Friday, May 13, 2022

India achieves 10.65% ethanol blending, targets 12% by next year

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  • OMCs have received 131.69 crore litres ethanol, enabling 10.65 percent blending for the month of March (till 27.03.2022) and cumulative blending of 9.60 percent
  • For the ethanol supply year 2021-22, the Oil Marketing Companies (OMCs) have floated a tender for 459 crore litres of ethanol 

New Delhi: State-run Oil Marketing Companies (OMCs) have achieved ethanol blending rate of 10.65 percent in March and are targeting 12 percent blending by Ethanol Supply Year (December-November) 2022-23. “OMCs have received 131.69 crore litres ethanol, enabling 10.65 percent blending for the month of March (till 27.03.2022) and cumulative blending of 9.60 percent,” according to the Ministry of Petroleum and Natural Gas. In July 2021, Minister of State (MoS) for Petroleum and Natural Gas Rameswar Teli had said that ethanol blending of fuel in India was at 7.93 percent. 

“For the ethanol supply year 2021-22, the Oil Marketing Companies (OMCs) have floated a tender for 459 crore litres of ethanol against which LoIs for 416.33 crore litres of Ethanol have been issued upto 27.03.2022,” said the ministry.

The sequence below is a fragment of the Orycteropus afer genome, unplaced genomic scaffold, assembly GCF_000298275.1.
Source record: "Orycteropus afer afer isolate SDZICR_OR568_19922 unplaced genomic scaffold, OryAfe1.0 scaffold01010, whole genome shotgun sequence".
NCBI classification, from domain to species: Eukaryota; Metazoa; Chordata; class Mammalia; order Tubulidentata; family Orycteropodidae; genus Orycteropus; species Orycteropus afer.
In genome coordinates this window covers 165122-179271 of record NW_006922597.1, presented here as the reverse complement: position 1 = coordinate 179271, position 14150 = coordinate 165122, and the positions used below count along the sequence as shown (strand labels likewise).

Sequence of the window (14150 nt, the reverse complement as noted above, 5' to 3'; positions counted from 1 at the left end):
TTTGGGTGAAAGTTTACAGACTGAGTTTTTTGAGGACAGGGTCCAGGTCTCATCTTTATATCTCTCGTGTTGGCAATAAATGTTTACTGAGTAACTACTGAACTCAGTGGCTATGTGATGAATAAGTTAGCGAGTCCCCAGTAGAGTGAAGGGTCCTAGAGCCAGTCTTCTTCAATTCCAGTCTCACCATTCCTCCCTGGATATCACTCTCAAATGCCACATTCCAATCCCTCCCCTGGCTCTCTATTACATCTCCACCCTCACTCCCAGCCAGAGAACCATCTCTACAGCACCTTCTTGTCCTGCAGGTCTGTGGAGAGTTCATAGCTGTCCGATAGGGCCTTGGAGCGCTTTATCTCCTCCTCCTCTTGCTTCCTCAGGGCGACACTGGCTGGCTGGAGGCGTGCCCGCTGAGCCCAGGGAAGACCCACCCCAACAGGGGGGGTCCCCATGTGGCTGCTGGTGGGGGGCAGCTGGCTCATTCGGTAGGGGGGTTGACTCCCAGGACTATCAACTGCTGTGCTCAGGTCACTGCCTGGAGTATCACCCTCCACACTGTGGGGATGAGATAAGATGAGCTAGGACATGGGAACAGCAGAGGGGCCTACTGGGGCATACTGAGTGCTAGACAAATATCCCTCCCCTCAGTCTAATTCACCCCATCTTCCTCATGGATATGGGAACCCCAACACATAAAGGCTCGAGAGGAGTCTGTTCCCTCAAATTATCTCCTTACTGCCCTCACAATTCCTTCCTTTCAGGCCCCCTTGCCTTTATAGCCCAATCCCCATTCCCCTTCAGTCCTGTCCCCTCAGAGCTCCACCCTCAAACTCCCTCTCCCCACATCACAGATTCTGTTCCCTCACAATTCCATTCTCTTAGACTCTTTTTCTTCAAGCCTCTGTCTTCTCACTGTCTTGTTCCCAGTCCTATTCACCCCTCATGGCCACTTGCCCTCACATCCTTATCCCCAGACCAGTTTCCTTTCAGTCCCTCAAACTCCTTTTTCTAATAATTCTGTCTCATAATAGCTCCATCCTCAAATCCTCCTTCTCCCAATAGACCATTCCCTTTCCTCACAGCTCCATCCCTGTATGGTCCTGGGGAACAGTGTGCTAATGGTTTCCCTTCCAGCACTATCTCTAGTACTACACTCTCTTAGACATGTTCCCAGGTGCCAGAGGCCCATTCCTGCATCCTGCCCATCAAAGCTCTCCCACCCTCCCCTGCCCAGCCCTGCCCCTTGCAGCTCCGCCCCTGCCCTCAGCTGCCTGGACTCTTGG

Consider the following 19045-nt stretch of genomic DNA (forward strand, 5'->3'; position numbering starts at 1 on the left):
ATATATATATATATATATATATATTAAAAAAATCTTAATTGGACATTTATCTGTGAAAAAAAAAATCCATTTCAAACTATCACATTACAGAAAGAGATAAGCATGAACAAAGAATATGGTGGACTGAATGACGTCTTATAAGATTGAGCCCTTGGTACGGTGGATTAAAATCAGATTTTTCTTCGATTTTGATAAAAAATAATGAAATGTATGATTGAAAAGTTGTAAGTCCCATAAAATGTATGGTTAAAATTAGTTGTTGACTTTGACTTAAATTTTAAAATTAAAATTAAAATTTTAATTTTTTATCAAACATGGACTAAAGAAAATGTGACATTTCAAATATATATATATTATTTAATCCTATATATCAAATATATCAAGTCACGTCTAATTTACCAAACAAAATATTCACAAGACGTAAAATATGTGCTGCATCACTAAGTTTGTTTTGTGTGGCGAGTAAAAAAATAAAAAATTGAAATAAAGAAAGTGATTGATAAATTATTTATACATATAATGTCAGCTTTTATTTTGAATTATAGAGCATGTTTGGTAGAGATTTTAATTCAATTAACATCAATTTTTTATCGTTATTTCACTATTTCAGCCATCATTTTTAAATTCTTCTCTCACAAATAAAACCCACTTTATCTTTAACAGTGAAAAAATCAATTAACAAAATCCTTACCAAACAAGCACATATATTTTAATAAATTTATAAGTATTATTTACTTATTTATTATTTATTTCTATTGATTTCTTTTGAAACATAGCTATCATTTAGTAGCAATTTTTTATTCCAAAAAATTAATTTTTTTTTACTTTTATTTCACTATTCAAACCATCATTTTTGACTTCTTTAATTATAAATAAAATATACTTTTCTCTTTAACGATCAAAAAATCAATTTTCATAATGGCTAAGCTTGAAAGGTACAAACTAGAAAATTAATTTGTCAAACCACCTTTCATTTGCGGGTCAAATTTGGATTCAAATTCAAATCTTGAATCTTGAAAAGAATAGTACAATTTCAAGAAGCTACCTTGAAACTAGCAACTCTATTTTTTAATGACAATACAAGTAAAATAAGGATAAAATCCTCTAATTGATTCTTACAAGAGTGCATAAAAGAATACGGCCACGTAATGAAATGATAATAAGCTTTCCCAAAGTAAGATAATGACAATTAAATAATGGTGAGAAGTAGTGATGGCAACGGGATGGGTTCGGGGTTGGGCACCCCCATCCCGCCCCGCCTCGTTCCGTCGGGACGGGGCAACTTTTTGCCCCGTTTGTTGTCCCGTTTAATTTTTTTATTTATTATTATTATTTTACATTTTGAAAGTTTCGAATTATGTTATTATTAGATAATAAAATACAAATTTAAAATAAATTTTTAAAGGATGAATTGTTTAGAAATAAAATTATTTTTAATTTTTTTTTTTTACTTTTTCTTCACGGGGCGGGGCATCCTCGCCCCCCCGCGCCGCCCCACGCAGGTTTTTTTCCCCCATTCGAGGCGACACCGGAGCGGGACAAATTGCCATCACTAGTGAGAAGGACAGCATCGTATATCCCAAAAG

Indian Oil’s current ethanol blending rate at 9.77%

The current ethanol blending rate at Indian Oil Corporation is 9.77 percent and India’s largest oil retailer is targeting 11 percent blending in 2023, said the PSU in an official response. Out of a contract quantity of 410 crore litres, Indian Oil has received 158 crore litres of ethanol, as on April 17, in the current Ethanol Supply Year (December 2021-November 2022).  

For Bharat Petroleum Corporation Ltd (BPCL), the figure stood at 8 percent in ESY 2020-21 and the oil PSU is targeting 10 percent ethanol blending for ESY 21-22. “In the current ESY 21-22, we have targeted 10 percent blending for which the estimated ethanol requirement is 459 crore litres,” said BPCL.

Background

India is targeting 20 percent ethanol blending by 2024-25, which will make India the country with largest ethanol blending in absolute terms. In order to reduce its dependence on crude oil imports, India is following a multi-pronged strategy under which it is looking to increase the usage of bio-fuels, ethanol blending and increase the share of natural gas in the economy to 15 percent by 2030. In order to increase the availability of ethanol, the government has introduced an interest subvention scheme for ethanol distilleries and has also allowed production of ethanol from maize and rice available with the Food Corporation of India (FCI). 

India’s current ethanol distillation capacity stands at around 722 crore litres per annum. It will have to be increased to 1,500 crore litres per annum to meet the requirement of 20 percent ethanol blending. 

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